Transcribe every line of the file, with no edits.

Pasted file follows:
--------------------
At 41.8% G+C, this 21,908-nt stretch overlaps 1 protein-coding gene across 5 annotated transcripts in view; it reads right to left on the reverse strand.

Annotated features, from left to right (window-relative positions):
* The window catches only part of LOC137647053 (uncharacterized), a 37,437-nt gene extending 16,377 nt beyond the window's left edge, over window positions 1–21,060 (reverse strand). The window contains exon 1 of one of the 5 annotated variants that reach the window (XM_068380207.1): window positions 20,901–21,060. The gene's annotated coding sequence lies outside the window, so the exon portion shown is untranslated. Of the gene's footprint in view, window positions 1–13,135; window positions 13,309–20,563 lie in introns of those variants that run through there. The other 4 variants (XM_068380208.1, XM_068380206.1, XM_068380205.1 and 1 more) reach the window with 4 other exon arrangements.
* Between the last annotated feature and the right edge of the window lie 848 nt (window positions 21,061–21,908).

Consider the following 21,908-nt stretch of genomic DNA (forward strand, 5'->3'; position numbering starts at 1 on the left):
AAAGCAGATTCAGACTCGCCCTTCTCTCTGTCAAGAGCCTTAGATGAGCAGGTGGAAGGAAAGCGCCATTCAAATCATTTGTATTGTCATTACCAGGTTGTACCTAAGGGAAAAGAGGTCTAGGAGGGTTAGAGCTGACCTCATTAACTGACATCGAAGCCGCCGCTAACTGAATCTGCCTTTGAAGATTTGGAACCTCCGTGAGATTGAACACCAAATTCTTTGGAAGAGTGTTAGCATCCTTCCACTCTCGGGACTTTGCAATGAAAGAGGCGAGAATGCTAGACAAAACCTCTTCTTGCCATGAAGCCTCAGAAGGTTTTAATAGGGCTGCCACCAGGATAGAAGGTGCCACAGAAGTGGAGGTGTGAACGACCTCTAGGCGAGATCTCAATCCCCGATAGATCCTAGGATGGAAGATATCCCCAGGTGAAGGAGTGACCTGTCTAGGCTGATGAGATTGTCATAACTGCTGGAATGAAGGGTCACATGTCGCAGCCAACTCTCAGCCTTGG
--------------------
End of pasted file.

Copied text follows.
At 41.8% G+C, this 21,908-nt stretch overlaps 1 protein-coding gene across 5 annotated transcripts in view; it reads right to left on the reverse strand.

Annotated features, from left to right (window-relative positions):
* The window catches only part of LOC137647053 (uncharacterized), a 37,437-nt gene extending 16,377 nt beyond the window's left edge, over window positions 1–21,060 (reverse strand). The window contains exon 1 of one of the 5 annotated variants that reach the window (XM_068380207.1): window positions 20,901–21,060. The gene's annotated coding sequence lies outside the window, so the exon portion shown is untranslated. Of the gene's footprint in view, window positions 1–13,135; window positions 13,309–20,563 lie in introns of those variants that run through there. The other 4 variants (XM_068380208.1, XM_068380206.1, XM_068380205.1 and 1 more) reach the window with 4 other exon arrangements.
* Between the last annotated feature and the right edge of the window lie 848 nt (window positions 21,061–21,908).

Consider the following 21,908-nt stretch of genomic DNA (forward strand, 5'->3'; position numbering starts at 1 on the left):
AAAGCAGATTCAGACTCGCCCTTCTCTCTGTCAAGAGCCTTAGATGAGCAGGTGGAAGGAAAGCGCCATTCAAATCATTTGTATTGTCATTACCAGGTTGTACCTAAGGGAAAAGAGGTCTAGGAGGGTTAGAGCTGACCTCATTAACTGACATCGAAGCCGCCGCTAACTGAATCTGCCTTTGAAGATTTGGAACCTCCGTGAGATTGAACACCAAATTCTTTGGAAGAGTGTTAGCATCCTTCCACTCTCGGGACTTTGCAATGAAAGAGGCGAGAATGCTAGACAAAACCTCTTCTTGCCATGAAGCCTCAGAAGGTTTTAATAGGGCTGCCACCAGGATAGAAGGTGCCACAGAAGTGGAGGTGTGAACGACCTCTAGGCGAGATCTCAATCCCCGATAGATCCTAGGATGGAAGATATCCCCAGGTGAAGGAGTGACCTGTCTAGGCTGATGAGATTGTCATAACTGCTGGAATGAAGGGTCACATGTCGCAGCCAACTCTCAGCCTTGG